The menopause usually starts between the age of 45 and 55.
Early menopause happens when your periods stop before the age of 45. It can happen by itself or as a side effect of some treatments.
Talk to your GP if you're under 45 and your periods are infrequent or have stopped.
Symptoms of early menopause
Other symptoms can include:
- hot flushes
- night sweats
- vaginal dryness and discomfort during sex
- difficulty sleeping
- low mood or anxiety
- reduced sex drive (libido)
- problems with memory and concentration
Early menopause causes an increased risk of osteoporosis and cardiovascular disease. This is because of low oestrogen hormone levels.
Causes of early menopause
The ovaries stop working
Early menopause can happen if your ovaries stop making enough hormones, particularly oestrogen.
This is sometimes called premature ovarian failure or primary ovarian insufficiency.
The cause is often unknown, but can include:
- chromosome abnormalities, such as Turner syndrome
- autoimmune diseases, where the immune system starts attacking body tissues
- certain infections, such as tuberculosis, malaria and mumps in rare cases
Premature ovarian failure can sometimes run in families. This may be the case if a relative went through the menopause in their 20s or 30s.
Radiotherapy and chemotherapy can cause premature ovarian failure. This may be permanent or temporary.
Your risk of having an early menopause depends on:
- your age – before puberty you can tolerate stronger treatment than when you're older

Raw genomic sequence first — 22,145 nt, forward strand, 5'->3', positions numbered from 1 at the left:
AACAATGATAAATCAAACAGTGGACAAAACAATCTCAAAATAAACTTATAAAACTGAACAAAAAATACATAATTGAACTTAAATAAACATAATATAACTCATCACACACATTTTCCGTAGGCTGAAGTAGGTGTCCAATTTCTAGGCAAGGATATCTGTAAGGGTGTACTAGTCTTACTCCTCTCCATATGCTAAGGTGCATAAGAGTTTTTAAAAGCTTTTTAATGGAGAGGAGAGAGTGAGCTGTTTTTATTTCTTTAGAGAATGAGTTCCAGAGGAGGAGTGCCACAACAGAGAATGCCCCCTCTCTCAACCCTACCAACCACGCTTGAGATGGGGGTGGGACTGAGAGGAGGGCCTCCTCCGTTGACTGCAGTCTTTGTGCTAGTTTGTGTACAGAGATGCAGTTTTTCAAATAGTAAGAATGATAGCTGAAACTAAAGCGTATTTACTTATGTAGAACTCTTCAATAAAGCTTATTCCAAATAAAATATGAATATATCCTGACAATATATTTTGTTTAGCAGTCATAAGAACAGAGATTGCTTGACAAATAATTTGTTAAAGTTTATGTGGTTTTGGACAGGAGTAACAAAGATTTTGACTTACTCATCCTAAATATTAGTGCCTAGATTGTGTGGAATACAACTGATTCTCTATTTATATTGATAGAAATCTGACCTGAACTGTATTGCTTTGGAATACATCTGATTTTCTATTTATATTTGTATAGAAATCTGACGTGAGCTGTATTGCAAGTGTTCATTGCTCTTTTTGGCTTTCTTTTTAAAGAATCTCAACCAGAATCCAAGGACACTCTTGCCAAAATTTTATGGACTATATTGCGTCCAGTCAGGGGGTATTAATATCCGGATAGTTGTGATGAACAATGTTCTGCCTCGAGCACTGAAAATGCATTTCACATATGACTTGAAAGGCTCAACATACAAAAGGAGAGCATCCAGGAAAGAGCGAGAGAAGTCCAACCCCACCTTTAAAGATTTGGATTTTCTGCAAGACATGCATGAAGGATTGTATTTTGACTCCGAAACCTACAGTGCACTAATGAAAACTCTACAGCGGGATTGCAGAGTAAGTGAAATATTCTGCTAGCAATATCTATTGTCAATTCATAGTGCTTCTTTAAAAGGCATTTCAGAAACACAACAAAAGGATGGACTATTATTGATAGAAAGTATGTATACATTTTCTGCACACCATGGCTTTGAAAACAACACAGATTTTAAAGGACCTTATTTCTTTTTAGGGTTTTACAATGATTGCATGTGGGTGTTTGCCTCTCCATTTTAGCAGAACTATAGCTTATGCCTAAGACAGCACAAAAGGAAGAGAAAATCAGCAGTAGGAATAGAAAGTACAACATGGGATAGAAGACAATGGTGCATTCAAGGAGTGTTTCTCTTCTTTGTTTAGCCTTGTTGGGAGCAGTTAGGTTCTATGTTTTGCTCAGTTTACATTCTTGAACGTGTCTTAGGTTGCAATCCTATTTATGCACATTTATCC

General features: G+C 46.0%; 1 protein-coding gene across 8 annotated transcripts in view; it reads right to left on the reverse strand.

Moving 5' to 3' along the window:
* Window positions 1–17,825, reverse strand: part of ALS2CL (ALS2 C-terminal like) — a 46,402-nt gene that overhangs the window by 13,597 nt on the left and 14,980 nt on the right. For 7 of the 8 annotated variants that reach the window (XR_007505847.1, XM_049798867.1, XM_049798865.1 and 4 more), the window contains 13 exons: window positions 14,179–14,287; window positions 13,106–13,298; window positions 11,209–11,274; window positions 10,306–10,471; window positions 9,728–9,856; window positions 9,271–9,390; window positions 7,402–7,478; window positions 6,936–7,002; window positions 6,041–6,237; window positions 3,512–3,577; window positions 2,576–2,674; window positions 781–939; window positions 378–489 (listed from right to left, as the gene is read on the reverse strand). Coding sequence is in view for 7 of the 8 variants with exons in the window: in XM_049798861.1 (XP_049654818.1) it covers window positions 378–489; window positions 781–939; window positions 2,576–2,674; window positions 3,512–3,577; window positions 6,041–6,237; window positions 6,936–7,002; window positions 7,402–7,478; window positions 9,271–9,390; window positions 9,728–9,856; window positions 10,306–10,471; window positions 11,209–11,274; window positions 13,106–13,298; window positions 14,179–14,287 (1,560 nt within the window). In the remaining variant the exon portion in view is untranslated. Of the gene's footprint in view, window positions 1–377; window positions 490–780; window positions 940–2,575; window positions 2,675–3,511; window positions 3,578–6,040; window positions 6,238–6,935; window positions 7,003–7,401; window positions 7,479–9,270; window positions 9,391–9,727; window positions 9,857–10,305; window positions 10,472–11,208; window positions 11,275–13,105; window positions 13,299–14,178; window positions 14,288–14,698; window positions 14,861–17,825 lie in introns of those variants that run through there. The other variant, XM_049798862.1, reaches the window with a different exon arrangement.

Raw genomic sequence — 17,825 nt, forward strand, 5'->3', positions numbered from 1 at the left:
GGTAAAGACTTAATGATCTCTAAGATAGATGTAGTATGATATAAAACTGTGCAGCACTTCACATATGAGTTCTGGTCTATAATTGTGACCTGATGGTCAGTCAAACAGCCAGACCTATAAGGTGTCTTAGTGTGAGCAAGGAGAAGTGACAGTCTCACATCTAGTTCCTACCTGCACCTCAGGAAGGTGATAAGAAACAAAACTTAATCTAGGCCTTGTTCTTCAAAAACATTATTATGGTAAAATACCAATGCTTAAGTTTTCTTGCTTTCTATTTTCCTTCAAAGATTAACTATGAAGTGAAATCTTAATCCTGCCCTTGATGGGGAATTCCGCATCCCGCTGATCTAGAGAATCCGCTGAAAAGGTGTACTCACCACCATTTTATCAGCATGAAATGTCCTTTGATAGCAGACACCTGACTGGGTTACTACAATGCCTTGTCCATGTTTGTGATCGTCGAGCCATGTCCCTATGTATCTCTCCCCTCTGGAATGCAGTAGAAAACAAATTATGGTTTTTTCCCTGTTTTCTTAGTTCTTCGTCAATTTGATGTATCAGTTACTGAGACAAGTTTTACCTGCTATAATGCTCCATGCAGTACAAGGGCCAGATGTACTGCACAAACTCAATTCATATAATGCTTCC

- the treatment – different types of chemotherapy have different effects on the ovaries
- the area treated – the risk is higher if you have radiotherapy around your brain or pelvis
Surgery to remove the ovaries
Removing both ovaries causes premature or early menopause.
If you have a hysterectomy, your surgeon may need to remove your ovaries. A hysterectomy is an operation to remove the womb.
Diagnosing early menopause
Your GP can diagnose early menopause based on your symptoms, family history and blood tests. The blood tests check your hormone levels.
Your GP may refer you to a specialist.
Treating early menopause
Treatment for early menopause is often to replace the missing hormones. This is usually the combined contraceptive pill or hormone replacement therapy (HRT).
Your GP may recommend you take this treatment until at least the age of natural menopause (about 51). This is to reduce your risk of developing osteoporosis and other conditions such as cardiovascular disease.
You may not be able to have hormonal treatment if you've had certain types of cancer, such as breast cancer.
Your GP will tell you about other treatment options and lifestyle changes to help protect your health.
If you still get symptoms, your GP can refer you to a specialist.
Getting support for early menopause
Going through the menopause early can be difficult and upsetting.
Permanent early menopause affects your ability to have children.
You may need fertility treatment using donated eggs. You can use your own eggs if you had some stored.
Surrogacy and adoption may also be options for you.
Counselling and support groups may be helpful:
Content supplied by the NHS and adapted for Ireland by the HSE